Going farther back there is Benjamin Franklin, the poems of the celebrated Samuel "Dictionary" Johnson, and Sir Joseph Banks. Under the heading of relatively more contemporary is historical novelist Patrick O'Brian, who I find to be an incredibly fascinating writer and person both for his body of work but also as a result of his flawed but exceptional character. The name that popped into my mind and so out of my mouth in answer to her question that evening was the French novelist and playwright Françoise Sagan, which I could instantly tell was a surprise to Gin, and also to my friends based upon their reactions...

Geof raised an eyebrow, and it occurred to me that we had never discussed her or her books with each other, but as it turned out he was very well aware of Sagan and, like me, had read her more profoundly revealing works but not her more commercial ones.

"Really?" Gin replied, and it was also evident that she was searching her own mind to try to place that name. The fact that she did not recognize it is not really all that surprising -- as popular as Sagan was on the continent, her popularity here in America was based on a number of more personal events rather than literary ones, so I was prepared to excuse that lack of familiarity, but then her partner instantly leaps in to save the day for her, observing: "Isn't that the French novelist who wrote Bonjour Tristesse when she was little more than a child herself?" he asked...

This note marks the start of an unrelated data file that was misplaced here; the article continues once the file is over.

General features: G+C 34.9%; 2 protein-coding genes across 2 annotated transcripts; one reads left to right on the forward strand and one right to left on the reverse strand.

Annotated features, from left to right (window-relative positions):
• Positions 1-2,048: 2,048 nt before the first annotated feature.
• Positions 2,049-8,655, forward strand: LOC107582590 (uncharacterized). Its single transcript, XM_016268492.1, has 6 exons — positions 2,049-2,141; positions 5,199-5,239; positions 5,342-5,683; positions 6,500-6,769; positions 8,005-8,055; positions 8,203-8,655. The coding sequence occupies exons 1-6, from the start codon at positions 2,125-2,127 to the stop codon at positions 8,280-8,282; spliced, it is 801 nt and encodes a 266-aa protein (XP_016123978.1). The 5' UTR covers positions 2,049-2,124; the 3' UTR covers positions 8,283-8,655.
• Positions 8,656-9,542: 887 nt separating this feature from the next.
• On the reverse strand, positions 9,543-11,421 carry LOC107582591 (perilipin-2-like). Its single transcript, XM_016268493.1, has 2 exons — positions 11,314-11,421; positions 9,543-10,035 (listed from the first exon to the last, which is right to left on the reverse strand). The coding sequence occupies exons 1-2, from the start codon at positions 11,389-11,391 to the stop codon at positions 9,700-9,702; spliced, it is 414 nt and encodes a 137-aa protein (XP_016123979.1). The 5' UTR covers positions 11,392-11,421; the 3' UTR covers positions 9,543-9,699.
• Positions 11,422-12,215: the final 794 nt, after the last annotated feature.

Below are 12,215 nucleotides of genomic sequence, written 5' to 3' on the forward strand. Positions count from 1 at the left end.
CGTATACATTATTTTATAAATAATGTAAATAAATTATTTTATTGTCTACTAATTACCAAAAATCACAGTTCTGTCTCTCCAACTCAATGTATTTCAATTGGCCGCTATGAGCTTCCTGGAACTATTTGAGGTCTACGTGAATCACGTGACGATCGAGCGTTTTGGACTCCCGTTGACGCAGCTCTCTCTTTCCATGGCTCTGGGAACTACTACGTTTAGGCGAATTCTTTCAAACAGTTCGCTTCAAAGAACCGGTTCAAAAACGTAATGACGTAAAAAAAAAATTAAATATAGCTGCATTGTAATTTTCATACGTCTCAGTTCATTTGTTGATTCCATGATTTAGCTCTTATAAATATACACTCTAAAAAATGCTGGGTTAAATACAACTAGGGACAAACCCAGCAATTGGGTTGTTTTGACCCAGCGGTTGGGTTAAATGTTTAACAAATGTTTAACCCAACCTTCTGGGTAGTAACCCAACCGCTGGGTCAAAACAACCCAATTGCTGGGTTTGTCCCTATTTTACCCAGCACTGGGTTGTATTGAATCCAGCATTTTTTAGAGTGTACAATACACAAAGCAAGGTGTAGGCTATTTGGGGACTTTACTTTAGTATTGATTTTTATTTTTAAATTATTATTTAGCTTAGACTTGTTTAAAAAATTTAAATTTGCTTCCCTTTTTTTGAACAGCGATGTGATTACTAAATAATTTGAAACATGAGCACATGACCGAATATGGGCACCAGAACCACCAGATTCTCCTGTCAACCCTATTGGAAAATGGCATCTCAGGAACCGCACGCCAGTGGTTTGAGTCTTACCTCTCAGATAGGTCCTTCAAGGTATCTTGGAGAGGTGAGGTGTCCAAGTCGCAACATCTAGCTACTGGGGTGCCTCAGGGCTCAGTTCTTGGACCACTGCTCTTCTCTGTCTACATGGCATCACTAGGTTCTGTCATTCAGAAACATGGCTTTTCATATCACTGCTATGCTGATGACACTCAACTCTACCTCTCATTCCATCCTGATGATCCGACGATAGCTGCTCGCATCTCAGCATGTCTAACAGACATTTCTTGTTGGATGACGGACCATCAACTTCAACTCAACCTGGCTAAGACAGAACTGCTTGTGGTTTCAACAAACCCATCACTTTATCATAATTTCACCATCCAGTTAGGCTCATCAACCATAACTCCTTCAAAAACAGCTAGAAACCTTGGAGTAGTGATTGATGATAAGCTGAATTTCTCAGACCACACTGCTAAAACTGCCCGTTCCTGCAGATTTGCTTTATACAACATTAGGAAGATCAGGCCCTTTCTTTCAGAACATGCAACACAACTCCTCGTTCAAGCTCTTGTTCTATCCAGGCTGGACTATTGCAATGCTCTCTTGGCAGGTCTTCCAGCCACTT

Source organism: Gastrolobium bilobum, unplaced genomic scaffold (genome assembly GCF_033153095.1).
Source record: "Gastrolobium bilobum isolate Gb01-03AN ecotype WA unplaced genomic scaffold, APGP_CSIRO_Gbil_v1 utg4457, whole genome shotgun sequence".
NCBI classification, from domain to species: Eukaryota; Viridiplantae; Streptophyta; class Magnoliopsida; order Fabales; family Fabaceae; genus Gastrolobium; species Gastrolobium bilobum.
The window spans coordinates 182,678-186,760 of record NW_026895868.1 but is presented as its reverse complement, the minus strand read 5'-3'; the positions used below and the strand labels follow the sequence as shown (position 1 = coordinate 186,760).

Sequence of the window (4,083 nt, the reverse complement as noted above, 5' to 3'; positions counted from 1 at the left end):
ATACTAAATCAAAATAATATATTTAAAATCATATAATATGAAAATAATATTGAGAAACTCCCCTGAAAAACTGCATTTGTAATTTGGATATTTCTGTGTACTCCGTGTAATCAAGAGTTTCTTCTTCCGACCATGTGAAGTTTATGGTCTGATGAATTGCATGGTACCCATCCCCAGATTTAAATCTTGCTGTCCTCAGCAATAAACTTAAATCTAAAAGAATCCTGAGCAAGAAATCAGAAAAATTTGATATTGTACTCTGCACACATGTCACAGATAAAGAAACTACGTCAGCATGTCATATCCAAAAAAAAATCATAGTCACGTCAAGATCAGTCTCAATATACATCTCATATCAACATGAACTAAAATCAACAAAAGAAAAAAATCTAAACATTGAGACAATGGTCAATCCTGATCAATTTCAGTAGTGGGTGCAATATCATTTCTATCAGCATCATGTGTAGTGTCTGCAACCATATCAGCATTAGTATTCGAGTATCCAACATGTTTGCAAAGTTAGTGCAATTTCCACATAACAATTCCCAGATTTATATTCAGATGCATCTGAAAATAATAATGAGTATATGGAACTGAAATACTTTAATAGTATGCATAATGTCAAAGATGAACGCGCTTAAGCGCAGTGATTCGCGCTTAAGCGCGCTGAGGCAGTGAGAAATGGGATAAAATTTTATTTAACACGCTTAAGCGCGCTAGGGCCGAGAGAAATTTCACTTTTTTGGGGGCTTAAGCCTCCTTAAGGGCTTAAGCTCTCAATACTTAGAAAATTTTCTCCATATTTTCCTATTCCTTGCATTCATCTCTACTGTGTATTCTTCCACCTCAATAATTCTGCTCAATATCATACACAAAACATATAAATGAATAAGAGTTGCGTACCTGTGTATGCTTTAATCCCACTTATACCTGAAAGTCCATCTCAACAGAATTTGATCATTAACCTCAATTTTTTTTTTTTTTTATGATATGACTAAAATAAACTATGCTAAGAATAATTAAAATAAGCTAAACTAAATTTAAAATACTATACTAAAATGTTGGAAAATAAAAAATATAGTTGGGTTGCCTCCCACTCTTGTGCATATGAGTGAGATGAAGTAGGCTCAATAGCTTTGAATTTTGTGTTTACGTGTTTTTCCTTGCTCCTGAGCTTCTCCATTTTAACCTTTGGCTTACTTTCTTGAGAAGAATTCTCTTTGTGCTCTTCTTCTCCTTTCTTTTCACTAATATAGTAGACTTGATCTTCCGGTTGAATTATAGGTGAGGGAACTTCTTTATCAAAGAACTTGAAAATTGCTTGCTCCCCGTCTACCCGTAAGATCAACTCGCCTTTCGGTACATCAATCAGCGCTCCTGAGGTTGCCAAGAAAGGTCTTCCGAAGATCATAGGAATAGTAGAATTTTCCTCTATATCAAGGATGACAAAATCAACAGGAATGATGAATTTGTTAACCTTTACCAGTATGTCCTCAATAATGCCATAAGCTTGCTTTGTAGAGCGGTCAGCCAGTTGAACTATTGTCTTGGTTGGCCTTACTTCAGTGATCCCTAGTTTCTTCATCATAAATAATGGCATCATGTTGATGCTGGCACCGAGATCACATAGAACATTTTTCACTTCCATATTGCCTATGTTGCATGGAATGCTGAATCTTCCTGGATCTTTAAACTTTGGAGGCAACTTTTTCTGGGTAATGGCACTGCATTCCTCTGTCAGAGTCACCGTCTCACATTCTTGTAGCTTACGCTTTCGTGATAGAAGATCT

"That would be her," I agreed, and Geof -- bless him -- chuckled and said "Mauriac called her a charming little monster."

Françoise Quoirez

We rarely have the luxury of influencing the formative events in our lives -- we do not get to pick our parents, or where we are born, and under what circumstances, and even after we begin to live we do not really alter the course of our own lives until we reach the point in our personal destiny at which we begin to question the authority that limits us... Sagan -- whose real name was Françoise Quoirez -- was born in Cajarc and her formative years as the youngest child of what she considered to be bourgeois parents -- her father was a company director (what we call an executive today), and her mother the daughter of landowners -- and in 1954 when she was just 19 years old her first novel, Bonjour Tristesse (Hello Sadness), was published.

The insight and the craft that she demonstrated in Bonjour Tristesse hinted at the very deep well of emotion and talent that existed within her, and it was no surprise to those that knew her well that she was destined to have a long and richly rewarding career as a writer. It was also no surprise to those that knew her that she was destined to live that life as something of an impulsive and indulgent soul -- often referred to as a "loose cannon" or, as François Mauriac did indeed call her on the front page of the French national newspaper Le Figaro, "a charming little monster," and by all accounts she was precisely that.